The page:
jQuery Ajax File Upload with Progress Bar

File upload should always have a progress bar. It is a feature that most of the developers ignore. It should be seen as part of the functionality. The users cannot sit in the dark and keep guessing about the background progress.

When the user requests the server to perform some operation, it is good to show them about the progress. It is a good UI/UX behaviour. The progress bar is one of the best ways to show the status of the in-progress operation. In this example, let us learn to create a progress bar using jQuery while uploading a file via AJAX.

A file input option is used to choose the file and the file binaries are posted to the server via AJAX. After sending the file upload request to the server, the AJAX script initializes jQuery animation to show the file upload progress bar. The progress bar will highlight the progressing percentage with jQuery animation. The jQuery Form plugin is used in this example code to handle the AJAX image upload with progressive status.

HTML Form with File Upload

The landing page will show a HTML form with the file input. Users will choose the file and post the file data by submitting the form via AJAX. The jQuery and jQuery Form library is included at the beginning of the script. A minimal jQuery validation script is added to check if the image file had been chosen before submitting the form.

AJAX Form Submit to Request Server File Upload with Progress bar

The jQuery form library is used to submit the form via AJAX with an animated progress bar. The ajaxForm() function is used to submit the image file binaries to the PHP. The progress of the image upload is shown with a progress bar in the uploadProgress callback function. Also, the jQuery animate() method is called to create the progressing effect on the progress bar element.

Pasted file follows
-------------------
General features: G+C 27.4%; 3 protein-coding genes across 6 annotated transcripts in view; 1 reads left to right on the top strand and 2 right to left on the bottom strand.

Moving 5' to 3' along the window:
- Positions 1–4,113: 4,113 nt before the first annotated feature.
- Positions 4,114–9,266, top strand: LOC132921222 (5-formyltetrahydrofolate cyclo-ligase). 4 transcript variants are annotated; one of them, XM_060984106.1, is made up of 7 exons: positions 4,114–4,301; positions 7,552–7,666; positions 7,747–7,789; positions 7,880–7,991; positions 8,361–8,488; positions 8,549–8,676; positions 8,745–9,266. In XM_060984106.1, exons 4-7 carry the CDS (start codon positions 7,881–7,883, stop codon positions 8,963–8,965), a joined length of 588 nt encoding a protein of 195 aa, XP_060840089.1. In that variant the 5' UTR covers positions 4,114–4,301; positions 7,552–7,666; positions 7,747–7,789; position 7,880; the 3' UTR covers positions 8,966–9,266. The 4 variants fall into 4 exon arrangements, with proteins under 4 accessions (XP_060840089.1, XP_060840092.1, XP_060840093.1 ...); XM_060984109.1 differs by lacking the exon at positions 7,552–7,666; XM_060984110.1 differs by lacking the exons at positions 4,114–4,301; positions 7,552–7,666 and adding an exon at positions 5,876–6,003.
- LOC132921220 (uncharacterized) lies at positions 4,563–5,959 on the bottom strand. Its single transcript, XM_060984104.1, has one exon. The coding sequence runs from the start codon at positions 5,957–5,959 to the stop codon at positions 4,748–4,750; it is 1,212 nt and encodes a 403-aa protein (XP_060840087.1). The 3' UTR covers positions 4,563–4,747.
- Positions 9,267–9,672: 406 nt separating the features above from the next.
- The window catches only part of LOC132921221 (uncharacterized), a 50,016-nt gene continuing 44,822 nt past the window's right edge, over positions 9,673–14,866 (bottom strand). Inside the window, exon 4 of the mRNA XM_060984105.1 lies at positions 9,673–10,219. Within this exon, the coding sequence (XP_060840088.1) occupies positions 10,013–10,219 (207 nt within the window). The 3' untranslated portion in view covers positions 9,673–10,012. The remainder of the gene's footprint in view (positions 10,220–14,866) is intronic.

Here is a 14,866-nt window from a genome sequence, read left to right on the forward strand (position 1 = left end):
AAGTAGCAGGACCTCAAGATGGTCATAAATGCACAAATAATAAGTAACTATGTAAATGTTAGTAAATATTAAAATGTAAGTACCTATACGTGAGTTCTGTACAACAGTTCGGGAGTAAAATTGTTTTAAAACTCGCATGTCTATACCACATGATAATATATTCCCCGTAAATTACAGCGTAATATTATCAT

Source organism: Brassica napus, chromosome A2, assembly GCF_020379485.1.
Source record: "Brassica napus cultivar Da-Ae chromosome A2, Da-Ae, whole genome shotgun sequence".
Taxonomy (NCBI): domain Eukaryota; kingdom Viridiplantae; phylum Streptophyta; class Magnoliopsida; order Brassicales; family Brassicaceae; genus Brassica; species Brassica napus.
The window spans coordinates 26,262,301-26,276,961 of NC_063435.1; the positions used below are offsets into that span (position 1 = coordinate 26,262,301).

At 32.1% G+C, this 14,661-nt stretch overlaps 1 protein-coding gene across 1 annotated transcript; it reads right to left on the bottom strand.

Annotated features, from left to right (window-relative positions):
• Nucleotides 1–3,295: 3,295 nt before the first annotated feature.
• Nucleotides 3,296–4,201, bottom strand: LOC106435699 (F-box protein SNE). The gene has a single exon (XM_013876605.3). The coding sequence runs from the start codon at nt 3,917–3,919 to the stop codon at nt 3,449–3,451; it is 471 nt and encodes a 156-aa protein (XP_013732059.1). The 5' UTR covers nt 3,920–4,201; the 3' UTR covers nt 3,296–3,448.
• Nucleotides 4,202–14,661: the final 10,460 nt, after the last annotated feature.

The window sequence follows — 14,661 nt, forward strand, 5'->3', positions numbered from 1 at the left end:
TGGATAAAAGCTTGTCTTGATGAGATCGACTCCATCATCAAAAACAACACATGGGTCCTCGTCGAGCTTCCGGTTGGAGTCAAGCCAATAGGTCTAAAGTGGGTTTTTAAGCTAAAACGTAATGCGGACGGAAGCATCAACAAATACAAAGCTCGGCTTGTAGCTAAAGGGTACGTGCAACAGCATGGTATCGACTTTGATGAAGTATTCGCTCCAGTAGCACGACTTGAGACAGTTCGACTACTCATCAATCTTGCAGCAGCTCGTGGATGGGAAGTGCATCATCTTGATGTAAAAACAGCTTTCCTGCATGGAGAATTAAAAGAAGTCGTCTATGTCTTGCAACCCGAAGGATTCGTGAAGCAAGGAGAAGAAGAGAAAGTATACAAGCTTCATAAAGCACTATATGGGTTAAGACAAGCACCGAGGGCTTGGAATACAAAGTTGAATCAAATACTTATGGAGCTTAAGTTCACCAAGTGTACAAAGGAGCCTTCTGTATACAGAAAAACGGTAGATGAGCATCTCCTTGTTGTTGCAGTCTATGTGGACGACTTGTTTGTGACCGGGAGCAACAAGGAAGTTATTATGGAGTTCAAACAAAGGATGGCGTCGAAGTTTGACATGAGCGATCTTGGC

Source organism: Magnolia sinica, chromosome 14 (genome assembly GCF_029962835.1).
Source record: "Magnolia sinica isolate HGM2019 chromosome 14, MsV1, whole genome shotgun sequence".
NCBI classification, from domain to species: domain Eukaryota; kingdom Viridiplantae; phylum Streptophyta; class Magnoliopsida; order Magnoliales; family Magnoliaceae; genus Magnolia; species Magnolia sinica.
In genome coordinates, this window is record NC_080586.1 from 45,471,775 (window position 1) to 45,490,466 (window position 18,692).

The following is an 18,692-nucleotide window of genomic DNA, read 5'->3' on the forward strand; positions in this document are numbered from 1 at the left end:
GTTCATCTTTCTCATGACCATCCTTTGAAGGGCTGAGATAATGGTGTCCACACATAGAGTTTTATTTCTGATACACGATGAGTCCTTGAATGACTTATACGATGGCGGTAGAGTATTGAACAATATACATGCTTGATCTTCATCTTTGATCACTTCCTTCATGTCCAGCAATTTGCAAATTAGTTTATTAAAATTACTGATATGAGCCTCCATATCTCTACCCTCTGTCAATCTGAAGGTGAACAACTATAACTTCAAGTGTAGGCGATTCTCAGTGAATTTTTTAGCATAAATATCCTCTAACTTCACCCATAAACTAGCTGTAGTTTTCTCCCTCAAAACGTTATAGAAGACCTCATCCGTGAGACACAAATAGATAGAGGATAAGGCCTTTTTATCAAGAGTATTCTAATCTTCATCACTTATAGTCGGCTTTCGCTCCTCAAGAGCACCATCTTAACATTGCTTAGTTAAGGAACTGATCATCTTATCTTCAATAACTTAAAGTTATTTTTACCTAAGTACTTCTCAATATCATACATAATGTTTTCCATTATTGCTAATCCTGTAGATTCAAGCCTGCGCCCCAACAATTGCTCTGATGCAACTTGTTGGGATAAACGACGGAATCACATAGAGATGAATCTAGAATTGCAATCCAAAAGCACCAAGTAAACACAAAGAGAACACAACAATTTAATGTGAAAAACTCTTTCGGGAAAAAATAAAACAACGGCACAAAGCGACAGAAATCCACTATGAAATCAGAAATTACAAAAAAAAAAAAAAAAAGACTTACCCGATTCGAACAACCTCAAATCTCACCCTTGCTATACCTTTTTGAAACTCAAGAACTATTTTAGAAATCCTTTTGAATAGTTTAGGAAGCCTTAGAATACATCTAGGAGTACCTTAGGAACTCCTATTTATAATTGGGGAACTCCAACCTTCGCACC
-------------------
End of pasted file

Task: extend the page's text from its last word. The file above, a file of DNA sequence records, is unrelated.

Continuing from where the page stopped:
VOIP In Matrix JS SDK

This module outlines how two users in a room can set up a Voice over IP (VoIP) call to each other. Voice and video calls are built upon the WebRTC 1.0 standard. Call signalling is achieved by sending message events to the room. In this version of the spec, only two-party communication is supported (e.g. between two peers, or between a peer and a multi-point conferencing unit). This means that clients MUST only send call events to rooms with exactly two participants.

For a complete overview of Matrix Javascript SDK configuration, please go to our Matrix Javascript SDK.

Matrix Javascript SDK

Establish a call

This method is call by the caller when they wish to establish a call.

For voice call

For video call

Incoming call event for callee

Callee answer the call

This method is call by the callee when they wish to answer the call.

Hangup the call

Method call by either party to signal their termination of the call. This can be sent either once the call has has been established or before to abort the call.

Examples

 

Still Confused With SMTP, IMAP, POP Ports?

Configuring SMTP, IMAP and POP ports can be confusing. Users and sometimes even system administrators aren’t sure when to use port 25, 587, or 465.

This article will clarify all ports related to the mail server.